Happy Hour, the latest string of crappy from filmmaker Ethan Coen (half of the Coen brothers), is a powerful argument for writing plays. Not that Coen has written one. He’s actually written three non-plays—barely even sketches, really—all making use of the aloof deadpan-existentialism that is the Coen brand, never to particularly flattering effect.
The themes of the night are rage, depression and intoxication: “End Days” is about a barfly (Gordon Hoffman) on an apoplexy bender, venting his paranoid and apocalyptic worldview to anyone unlucky enough to get caught inside his bloviating radius; “City Lights” follows the travails of a volcanically unmellow seventies session musician (Joey Slotnick) and a lonely, recently-dumped That Girl (Aya Cash); “Wayfarer’s Inn” zooms in on a hotel room occupied by two businessmen, one a morally untroubled Holiday Inn hedonist (Clark Gregg), the other a sensitive type in a deep despond (Lenny Venito). I can say, with confidence, that you now know all I know about these playlets. They’re sketches of sketches, each a thimbleful of one-liners dissolved in a situation so basic, it’s barely situated.
That ought to be enough. Who better than a to entrust with material that’s arid, angry and absurd, the three As of Coenism? But as was the case with his earlier "Offices," maximum aridness mated to minimal absurdity and undefined anger comes out looking less like an original piece and more like weak-sauce Mamet parody. (Especially when it’s directed by the arithmetically minded Mamet-collaborator Neil Pepe, who sounds like he’s counting the syllables.) I didn’t see Almost an Evening, the compilation that started Coen’s theater jag, but I suspect it’s his most honestly titled stage production to date.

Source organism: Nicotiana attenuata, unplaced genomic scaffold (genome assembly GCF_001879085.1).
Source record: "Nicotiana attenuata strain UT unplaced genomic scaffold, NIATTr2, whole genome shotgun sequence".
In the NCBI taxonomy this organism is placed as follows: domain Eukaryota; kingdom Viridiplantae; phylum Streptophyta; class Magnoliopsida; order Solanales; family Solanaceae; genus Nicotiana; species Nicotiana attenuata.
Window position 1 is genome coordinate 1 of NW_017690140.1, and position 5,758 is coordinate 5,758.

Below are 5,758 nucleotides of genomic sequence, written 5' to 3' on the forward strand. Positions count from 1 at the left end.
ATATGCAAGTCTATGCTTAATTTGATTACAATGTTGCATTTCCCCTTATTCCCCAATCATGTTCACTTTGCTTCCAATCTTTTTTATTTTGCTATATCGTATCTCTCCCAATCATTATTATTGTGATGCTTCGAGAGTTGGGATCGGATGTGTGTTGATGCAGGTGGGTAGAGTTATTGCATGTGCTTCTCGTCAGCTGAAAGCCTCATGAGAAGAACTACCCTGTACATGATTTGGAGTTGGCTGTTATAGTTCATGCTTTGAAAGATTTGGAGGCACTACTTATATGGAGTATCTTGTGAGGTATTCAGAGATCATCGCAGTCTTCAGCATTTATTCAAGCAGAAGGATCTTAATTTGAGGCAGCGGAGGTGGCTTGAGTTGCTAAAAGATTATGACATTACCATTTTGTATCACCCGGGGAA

The most frustrating part of Happy Hour is the blown potential. Coen’s obviously a gifted writer. He can quickly and efficiently establish a sort of room-tone of comic, cosmic dread. He’s got fury to spare, though it is, to be sure, a narrow fury, that of a certain class of man at certain stage of life. Inside that idiom, he can land a joke like nobody’s business. But Coen seems to be counting the ambrosial effects of editing and cinematography to make what he’s written dance. Short these crutches, it’s as if he refuses to finish exploring the possibilities of what he’s begun—and then apparently convinces himself that the very unfinishedness is the point, a kind of pomo gotcha. Very po’ indeed. So please, no mo’. Not till there’s a completed play.